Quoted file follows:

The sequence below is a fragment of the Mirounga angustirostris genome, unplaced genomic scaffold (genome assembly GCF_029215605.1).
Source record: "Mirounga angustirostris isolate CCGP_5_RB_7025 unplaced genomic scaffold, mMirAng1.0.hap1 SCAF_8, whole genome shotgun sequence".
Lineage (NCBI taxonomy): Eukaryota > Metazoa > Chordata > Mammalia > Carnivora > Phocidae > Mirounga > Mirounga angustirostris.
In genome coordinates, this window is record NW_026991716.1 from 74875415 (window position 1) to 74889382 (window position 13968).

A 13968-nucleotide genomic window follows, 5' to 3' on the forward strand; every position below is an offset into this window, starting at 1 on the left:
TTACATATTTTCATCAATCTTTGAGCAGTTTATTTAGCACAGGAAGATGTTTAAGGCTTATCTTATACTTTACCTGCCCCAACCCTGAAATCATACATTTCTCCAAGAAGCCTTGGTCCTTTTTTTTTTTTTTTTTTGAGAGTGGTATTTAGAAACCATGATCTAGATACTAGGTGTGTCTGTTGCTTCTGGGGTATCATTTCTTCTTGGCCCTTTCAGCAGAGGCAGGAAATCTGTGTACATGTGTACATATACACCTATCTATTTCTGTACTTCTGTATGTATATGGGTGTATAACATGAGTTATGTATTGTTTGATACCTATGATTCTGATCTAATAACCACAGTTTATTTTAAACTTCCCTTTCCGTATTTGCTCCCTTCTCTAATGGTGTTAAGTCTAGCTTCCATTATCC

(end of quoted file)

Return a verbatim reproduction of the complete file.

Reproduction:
The sequence below is a fragment of the Mirounga angustirostris genome, unplaced genomic scaffold (genome assembly GCF_029215605.1).
Source record: "Mirounga angustirostris isolate CCGP_5_RB_7025 unplaced genomic scaffold, mMirAng1.0.hap1 SCAF_8, whole genome shotgun sequence".
Lineage (NCBI taxonomy): Eukaryota > Metazoa > Chordata > Mammalia > Carnivora > Phocidae > Mirounga > Mirounga angustirostris.
In genome coordinates, this window is record NW_026991716.1 from 74875415 (window position 1) to 74889382 (window position 13968).

A 13968-nucleotide genomic window follows, 5' to 3' on the forward strand; every position below is an offset into this window, starting at 1 on the left:
TTACATATTTTCATCAATCTTTGAGCAGTTTATTTAGCACAGGAAGATGTTTAAGGCTTATCTTATACTTTACCTGCCCCAACCCTGAAATCATACATTTCTCCAAGAAGCCTTGGTCCTTTTTTTTTTTTTTTTTTGAGAGTGGTATTTAGAAACCATGATCTAGATACTAGGTGTGTCTGTTGCTTCTGGGGTATCATTTCTTCTTGGCCCTTTCAGCAGAGGCAGGAAATCTGTGTACATGTGTACATATACACCTATCTATTTCTGTACTTCTGTATGTATATGGGTGTATAACATGAGTTATGTATTGTTTGATACCTATGATTCTGATCTAATAACCACAGTTTATTTTAAACTTCCCTTTCCGTATTTGCTCCCTTCTCTAATGGTGTTAAGTCTAGCTTCCATTATCC